Via JAMA, an editorial: Preliminary Results From the US Zika Pregnancy Registry | Congenital Defects. Excerpt:
Human illness caused by Zika virus infection has been described for several decades, but this pathogen was in a sense better classified as an infectious diseases “trivia question” before reports of larger outbreaks appeared within the last 10 years. Nonspecific symptoms of viral infection, including fever, rash, arthralgia, and conjunctivitis, have been described for Zika infection, and asymptomatic infection is fairly common. However, now that strong and accumulating evidence has implicated Zika infection during pregnancy in severe central nervous system sequelae after infection of the fetus, there has been increased urgency in acquiring a greater understanding of the pathophysiology of Zika disease, and efforts to control the spread of this virus have escalated.
Among the many unanswered questions associated with Zika virus infection during pregnancy is whether the risk of congenital abnormalities is influenced by the gestational timing of maternal infection (early vs late). There is precedence with other congenital infections to anticipate that infection early in pregnancy will lead to greater risk of severe adverse neurodevelopmental outcomes.
Congenital rubella syndrome, characterized by a variety of clinical features, including central nervous system, ocular, auditory, and cardiac effects, is well described as having a substantially increased risk of fetal infection when maternal infection is acquired early in pregnancy, with few clinical manifestations when maternal infection occurs after 20 weeks’ gestation. For cytomegalovirus, primary maternal infection is less likely to transmit the virus to the fetus early in pregnancy.
However, if fetal infection does occur, the risk of severe, often neurologic birth defects is higher when transmission occurs earlier in pregnancy. Whether the timing of infection affects the risk of congenital abnormalities is critically important for families, physicians, and the development of public health approaches to screening.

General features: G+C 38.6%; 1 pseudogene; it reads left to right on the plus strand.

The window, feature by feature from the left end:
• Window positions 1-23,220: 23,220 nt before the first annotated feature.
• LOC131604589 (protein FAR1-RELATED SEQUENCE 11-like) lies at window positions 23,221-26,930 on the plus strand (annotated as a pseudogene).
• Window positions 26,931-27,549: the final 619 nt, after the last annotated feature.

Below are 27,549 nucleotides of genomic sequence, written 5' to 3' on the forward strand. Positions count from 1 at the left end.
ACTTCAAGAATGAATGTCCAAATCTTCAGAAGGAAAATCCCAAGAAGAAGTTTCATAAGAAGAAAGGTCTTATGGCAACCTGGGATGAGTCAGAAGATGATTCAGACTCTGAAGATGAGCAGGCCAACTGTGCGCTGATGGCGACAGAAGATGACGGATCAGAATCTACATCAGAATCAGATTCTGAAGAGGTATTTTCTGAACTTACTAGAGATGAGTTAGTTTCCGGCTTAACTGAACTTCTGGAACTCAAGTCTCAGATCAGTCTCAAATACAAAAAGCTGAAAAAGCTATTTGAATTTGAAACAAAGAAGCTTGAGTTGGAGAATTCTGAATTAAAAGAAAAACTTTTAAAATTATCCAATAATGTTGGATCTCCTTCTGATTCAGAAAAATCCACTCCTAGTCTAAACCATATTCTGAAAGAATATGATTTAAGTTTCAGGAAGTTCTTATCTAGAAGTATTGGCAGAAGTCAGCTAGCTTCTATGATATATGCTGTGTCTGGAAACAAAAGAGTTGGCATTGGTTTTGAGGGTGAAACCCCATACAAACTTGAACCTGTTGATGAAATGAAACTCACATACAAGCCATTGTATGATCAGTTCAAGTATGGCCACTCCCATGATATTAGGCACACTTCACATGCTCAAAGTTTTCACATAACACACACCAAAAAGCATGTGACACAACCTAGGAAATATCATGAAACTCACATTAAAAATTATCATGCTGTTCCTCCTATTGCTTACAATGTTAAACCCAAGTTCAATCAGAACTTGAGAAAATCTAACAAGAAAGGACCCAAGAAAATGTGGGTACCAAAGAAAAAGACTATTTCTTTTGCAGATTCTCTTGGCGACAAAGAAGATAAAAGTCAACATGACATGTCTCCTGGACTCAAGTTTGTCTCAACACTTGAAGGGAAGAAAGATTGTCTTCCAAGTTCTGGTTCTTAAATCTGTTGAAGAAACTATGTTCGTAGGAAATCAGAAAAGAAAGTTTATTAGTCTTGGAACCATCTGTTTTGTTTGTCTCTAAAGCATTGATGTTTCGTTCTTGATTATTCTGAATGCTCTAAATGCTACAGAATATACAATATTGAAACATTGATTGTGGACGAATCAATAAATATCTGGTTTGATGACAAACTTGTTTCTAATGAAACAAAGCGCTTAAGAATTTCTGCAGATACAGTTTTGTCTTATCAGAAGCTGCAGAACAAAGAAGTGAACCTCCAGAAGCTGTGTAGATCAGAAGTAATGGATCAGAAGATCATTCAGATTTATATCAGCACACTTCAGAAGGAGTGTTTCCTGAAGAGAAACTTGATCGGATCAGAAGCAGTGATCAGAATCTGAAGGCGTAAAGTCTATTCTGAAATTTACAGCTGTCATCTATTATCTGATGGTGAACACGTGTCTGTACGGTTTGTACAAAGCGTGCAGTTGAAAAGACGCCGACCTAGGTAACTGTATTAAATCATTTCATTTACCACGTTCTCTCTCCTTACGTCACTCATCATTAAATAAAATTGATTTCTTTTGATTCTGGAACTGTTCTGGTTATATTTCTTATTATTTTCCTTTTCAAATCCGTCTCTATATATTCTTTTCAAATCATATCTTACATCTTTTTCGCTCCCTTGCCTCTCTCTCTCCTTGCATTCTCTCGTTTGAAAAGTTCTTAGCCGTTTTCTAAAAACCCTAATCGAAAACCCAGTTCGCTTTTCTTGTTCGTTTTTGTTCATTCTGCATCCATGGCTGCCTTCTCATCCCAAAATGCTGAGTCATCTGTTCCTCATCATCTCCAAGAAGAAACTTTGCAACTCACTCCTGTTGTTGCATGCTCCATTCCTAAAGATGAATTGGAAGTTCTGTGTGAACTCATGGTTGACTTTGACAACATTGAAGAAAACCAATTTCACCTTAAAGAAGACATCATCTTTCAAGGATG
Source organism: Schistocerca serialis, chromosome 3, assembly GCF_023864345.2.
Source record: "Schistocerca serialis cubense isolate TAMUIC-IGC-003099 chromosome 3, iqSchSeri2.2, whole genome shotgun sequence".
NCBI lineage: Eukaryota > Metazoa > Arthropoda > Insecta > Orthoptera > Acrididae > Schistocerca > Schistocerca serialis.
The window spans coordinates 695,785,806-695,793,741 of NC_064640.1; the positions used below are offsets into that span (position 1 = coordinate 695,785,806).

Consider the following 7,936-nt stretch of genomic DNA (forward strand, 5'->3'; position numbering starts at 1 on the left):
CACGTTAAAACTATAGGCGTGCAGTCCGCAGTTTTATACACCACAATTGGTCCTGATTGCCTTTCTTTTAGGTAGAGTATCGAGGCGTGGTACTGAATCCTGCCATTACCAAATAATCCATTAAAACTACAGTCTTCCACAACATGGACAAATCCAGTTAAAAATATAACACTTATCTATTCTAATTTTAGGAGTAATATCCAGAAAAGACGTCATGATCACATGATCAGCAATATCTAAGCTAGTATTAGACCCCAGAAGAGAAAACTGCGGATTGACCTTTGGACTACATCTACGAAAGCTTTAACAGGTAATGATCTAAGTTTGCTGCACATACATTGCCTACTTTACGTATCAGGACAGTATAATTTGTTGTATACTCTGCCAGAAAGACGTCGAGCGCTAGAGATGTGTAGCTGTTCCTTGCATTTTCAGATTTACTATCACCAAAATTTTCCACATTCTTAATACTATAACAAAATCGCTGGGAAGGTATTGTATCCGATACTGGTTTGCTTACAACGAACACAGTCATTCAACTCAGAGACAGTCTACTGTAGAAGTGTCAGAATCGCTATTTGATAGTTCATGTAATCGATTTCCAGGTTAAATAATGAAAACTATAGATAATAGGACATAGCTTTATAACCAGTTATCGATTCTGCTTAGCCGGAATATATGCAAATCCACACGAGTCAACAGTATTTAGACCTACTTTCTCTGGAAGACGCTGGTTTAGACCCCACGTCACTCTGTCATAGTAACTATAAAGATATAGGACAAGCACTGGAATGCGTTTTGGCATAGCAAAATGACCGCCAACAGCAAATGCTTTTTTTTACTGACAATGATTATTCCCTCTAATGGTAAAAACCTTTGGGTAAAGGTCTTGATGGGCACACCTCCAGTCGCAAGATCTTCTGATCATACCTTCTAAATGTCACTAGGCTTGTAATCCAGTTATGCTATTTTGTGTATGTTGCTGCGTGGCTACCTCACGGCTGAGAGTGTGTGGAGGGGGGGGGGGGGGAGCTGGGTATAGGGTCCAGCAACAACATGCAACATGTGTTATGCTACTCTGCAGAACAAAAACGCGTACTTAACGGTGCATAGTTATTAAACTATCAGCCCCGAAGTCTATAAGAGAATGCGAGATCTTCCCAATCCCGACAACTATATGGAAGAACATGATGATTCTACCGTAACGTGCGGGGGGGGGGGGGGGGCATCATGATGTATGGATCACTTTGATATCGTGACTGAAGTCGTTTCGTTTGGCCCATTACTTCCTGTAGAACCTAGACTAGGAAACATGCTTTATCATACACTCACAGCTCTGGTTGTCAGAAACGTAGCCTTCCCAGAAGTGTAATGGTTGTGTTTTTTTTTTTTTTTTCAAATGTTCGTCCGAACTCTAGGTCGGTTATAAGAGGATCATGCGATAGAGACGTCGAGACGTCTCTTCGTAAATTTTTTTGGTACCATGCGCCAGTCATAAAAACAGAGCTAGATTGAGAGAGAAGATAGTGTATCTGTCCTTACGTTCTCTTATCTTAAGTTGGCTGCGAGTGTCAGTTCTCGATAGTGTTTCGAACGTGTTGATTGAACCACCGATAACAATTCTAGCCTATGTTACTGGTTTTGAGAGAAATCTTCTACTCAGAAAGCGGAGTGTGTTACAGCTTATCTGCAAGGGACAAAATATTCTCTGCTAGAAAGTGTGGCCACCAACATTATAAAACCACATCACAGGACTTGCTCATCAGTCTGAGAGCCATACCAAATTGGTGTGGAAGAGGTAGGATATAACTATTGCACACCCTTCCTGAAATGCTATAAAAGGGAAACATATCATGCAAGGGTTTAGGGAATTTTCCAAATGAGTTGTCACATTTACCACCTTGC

The report from Honein et al. in this issue of JAMA provides important preliminary data from the US Zika Pregnancy Registry (USZPR), a surveillance system organized by the Centers for Disease Control and Prevention (CDC) to track pregnancy and fetal/infant outcomes after maternal exposure to Zika virus.
The authors report that among 442 completed pregnancies among women with laboratory evidence of possible recent Zika virus infection, birth defects potentially related to Zika virus were identified in 26 fetuses/infants, including 22 (85%) with brain abnormalities with or without microcephaly. Infants born to mothers in whom infection likely occurred in the periconceptional period or first trimester (9 cases) or in multiple trimesters including the first trimester (15 cases) had a higher risk of birth defects than in cases in which the exposure was later in pregnancy (11% vs 0%). None of the clinically examined anomalies were identified in infants born to mothers when evidence of Zika infection was only within the second or third trimesters of pregnancy.
These data are important because they represent the outcomes associated with maternal Zika infection among US women, although the exposures to the virus occurred in countries with active Zika transmission rather than in the United States.